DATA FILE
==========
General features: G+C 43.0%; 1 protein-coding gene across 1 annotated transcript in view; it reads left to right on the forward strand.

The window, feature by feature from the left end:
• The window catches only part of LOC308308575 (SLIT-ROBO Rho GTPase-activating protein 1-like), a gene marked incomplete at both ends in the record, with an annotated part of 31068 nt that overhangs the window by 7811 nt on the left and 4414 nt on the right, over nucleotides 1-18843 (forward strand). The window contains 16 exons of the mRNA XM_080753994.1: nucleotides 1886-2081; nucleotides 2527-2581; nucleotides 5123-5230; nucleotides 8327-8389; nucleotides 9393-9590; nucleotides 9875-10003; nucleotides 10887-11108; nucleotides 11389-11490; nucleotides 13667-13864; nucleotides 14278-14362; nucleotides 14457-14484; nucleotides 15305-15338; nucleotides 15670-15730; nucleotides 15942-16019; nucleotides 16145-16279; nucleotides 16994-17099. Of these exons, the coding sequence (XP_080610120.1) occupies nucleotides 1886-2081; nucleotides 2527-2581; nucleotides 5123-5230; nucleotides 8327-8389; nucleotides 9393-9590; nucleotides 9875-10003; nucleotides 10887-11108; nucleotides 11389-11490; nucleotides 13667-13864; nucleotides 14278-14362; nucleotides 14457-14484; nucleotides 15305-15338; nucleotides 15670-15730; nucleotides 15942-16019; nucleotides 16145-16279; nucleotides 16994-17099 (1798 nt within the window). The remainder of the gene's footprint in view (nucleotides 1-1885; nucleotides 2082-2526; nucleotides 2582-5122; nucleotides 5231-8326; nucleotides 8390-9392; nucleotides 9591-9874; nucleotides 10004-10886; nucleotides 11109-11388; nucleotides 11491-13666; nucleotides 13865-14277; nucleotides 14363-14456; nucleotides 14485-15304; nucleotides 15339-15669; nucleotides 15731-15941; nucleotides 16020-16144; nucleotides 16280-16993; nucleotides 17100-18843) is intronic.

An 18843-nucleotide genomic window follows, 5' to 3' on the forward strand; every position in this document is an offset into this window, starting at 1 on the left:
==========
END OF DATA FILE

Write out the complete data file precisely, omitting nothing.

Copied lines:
General features: G+C 43.0%; 1 protein-coding gene across 1 annotated transcript in view; it reads left to right on the forward strand.

The window, feature by feature from the left end:
• The window catches only part of LOC308308575 (SLIT-ROBO Rho GTPase-activating protein 1-like), a gene marked incomplete at both ends in the record, with an annotated part of 31068 nt that overhangs the window by 7811 nt on the left and 4414 nt on the right, over nucleotides 1-18843 (forward strand). The window contains 16 exons of the mRNA XM_080753994.1: nucleotides 1886-2081; nucleotides 2527-2581; nucleotides 5123-5230; nucleotides 8327-8389; nucleotides 9393-9590; nucleotides 9875-10003; nucleotides 10887-11108; nucleotides 11389-11490; nucleotides 13667-13864; nucleotides 14278-14362; nucleotides 14457-14484; nucleotides 15305-15338; nucleotides 15670-15730; nucleotides 15942-16019; nucleotides 16145-16279; nucleotides 16994-17099. Of these exons, the coding sequence (XP_080610120.1) occupies nucleotides 1886-2081; nucleotides 2527-2581; nucleotides 5123-5230; nucleotides 8327-8389; nucleotides 9393-9590; nucleotides 9875-10003; nucleotides 10887-11108; nucleotides 11389-11490; nucleotides 13667-13864; nucleotides 14278-14362; nucleotides 14457-14484; nucleotides 15305-15338; nucleotides 15670-15730; nucleotides 15942-16019; nucleotides 16145-16279; nucleotides 16994-17099 (1798 nt within the window). The remainder of the gene's footprint in view (nucleotides 1-1885; nucleotides 2082-2526; nucleotides 2582-5122; nucleotides 5231-8326; nucleotides 8390-9392; nucleotides 9591-9874; nucleotides 10004-10886; nucleotides 11109-11388; nucleotides 11491-13666; nucleotides 13865-14277; nucleotides 14363-14456; nucleotides 14485-15304; nucleotides 15339-15669; nucleotides 15731-15941; nucleotides 16020-16144; nucleotides 16280-16993; nucleotides 17100-18843) is intronic.

An 18843-nucleotide genomic window follows, 5' to 3' on the forward strand; every position in this document is an offset into this window, starting at 1 on the left: